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Tongue Mountain juts into the center of Lake George like a child’s finger into a bowl of pudding, separating Northwest Bay from the Narrows. The Tongue Mountain loop trail, a 12-13 mile slog, is one of the toughest hikes in the Lake George Area. The trail brings hikers up and down Tongue’s individual precipices, offering slices of lake view from various lookouts both high and low.
I wasn’t up for that long of a walk, so I opted to hike Fifth Peak on a chilly summer morning in June. Fifth Peak is a popular, moderately challenging hike of about six miles that leads to a wooden lean-to and pretty views of Lake George and several mountains.
I parked at the Clay Meadow parking lot and walked down Route 9N to the trailhead. A sign lists a few mileage numbers to the different spots on Tongue Mountain you can reach from Clay Meadow. They list Fifth Peak as 2.6 miles one way, which seems a little short.
The trail begins as a narrow dirt path lined with green ferns and tall pines. The trail was wet and muddy but I sloshed through it like an off-leash dog, putting my Merrell hiking boots to good use. Downed trees and limbs are scattered throughout the forest, some blocking the trail. Faded blue DEC signs mark the trail.
The trail to the Fifth Peak lean-to warms you up with a long flat walk for the first few minutes. A long bridge over a beaver dam is one of the cooler features of the hike. I didn’t see any beavers but I could tell they were hard at work. The bull frogs were singing.
After crossing the bridge you’ll come to another trail sign pointing towards Fifth Peak and the red trail. It estimates 2.6 miles to the lean-to and an ascent of 1,600 feet. This is where the first gradual inclines begin. The trail is wide and littered with rocks. A fast flowing stream parallels the right side of the trail.
This steady hill is the most difficult portion of the hike. Roots and rocks poke out of the trail to grab your boots. Mud and mosquitos were constant. I crossed a second footbridge and then a third, both helping to span a stream that winds down the mountain. A few red-spotted newts were on the trail, doing what they do.
One of the great parts about Fifth Peak is the stretches of flat walking that follow the climbs. Eventually, you’ll crest a hill and reach a long, straight flat that moves through an open forest. The trail follows the previously rushing stream that is now barely moving. I walked and caught my breath, slapping entire families of bloodsuckers from my arms and legs.
After the long stretch of flat, the trail takes a right turn and you’re climbing uphill once more. The incline is sharp and steep, but the trail zigs and zags, making the hill easier to climb than it looks like from the bottom. At the top of this final steep section, I spotted some strange garlic-looking mushrooms on a wet, fallen log. I did not eat them.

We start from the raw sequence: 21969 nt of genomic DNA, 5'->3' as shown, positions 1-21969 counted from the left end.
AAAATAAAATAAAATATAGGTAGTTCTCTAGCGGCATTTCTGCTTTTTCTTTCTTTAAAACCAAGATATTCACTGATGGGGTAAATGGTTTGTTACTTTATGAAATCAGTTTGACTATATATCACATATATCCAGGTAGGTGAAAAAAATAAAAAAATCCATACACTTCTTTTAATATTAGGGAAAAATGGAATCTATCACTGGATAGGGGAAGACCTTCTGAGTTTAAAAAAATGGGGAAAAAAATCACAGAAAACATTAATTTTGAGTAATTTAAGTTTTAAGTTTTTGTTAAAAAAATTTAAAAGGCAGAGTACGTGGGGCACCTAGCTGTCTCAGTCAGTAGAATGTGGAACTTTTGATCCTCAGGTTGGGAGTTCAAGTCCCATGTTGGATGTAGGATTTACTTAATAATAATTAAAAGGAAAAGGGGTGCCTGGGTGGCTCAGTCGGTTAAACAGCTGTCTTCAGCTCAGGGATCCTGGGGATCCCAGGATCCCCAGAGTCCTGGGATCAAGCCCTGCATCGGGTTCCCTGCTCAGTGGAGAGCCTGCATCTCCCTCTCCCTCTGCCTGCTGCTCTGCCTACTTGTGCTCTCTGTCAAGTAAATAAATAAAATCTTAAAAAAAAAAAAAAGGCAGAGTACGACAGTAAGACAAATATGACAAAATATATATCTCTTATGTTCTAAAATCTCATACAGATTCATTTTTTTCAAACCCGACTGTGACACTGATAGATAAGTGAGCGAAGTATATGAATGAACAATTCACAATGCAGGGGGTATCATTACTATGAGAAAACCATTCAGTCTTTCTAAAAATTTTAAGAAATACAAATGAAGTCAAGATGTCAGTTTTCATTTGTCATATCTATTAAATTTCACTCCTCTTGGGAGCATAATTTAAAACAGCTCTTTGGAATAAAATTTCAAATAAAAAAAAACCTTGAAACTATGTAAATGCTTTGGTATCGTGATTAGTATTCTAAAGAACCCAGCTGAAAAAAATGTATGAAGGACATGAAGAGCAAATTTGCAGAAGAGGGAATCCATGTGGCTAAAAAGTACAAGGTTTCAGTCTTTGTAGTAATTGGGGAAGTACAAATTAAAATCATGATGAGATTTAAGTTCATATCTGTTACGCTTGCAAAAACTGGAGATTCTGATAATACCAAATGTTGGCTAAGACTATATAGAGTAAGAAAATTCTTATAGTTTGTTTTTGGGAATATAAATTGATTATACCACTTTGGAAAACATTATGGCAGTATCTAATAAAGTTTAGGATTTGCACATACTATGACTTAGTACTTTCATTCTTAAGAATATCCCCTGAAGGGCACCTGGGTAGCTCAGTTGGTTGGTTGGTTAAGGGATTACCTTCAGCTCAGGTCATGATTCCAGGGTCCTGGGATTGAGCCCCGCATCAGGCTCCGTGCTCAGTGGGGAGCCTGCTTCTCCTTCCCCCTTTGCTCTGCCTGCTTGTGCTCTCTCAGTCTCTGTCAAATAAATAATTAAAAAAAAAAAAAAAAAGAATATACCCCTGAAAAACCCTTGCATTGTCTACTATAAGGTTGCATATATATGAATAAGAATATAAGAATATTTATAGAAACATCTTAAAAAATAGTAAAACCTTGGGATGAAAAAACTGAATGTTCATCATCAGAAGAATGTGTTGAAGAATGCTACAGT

Before long I found the fork that would take me to Fifth Peak. A large and obvious DEC trail sign will point you toward the lean-to on the blue trail. Hikers can also find a much longer trail around Tongue Mountain from this point. I turned right and walked the final 0.7 miles of easy ups-and-downs until I saw the dark wood of the lean-to and blazing sun of an open clearing.
The lean-to was empty. It can sleep four to six people comfortably on a first come-first served basis. The fireplace in front of the lean-to’s opening was cold with half-burned wood. A “Toilet” sign on a tree nearby leads hikers with the urge to a square box with a lid on hinges. If you have business to take care of, you can do it there with minimal risk of being spotted.
While the lean-to is cool, the views from the summit take the cake. Just south of the lean-to is a small slice of Lake George that is slightly obscured by green tree branches. The lake was flat and quiet, without a boat in sight.
Behind and east of the lean-to is a large, grassy clearing that would have been perfect for a sandwich if I had brought one. Tongue Mountain and its multiple peaks and valleys extend miles to the south. Another little slice of Northwest Bay is within view as well. Light, translucent clouds mixed with the lush greens of mountains in the distance. I hiked Fifth Peak on the perfect day.
After wandering around the summit for half an hour, snapping pictures and staring at the views, I started my walk down. My legs were tired, making picking around the jutting boulders a pain. I passed a young couple carrying full packs, maybe beginning a journey around the entire Tongue Mountain Range. I'll conquer that hike someday.
Forty five minutes later I was at the wooden bridge that spanned beaver dam. Tired and daydreaming, I almost ran into this guy. Luckily, the harmless garter snake let me walk (okay, run) on by.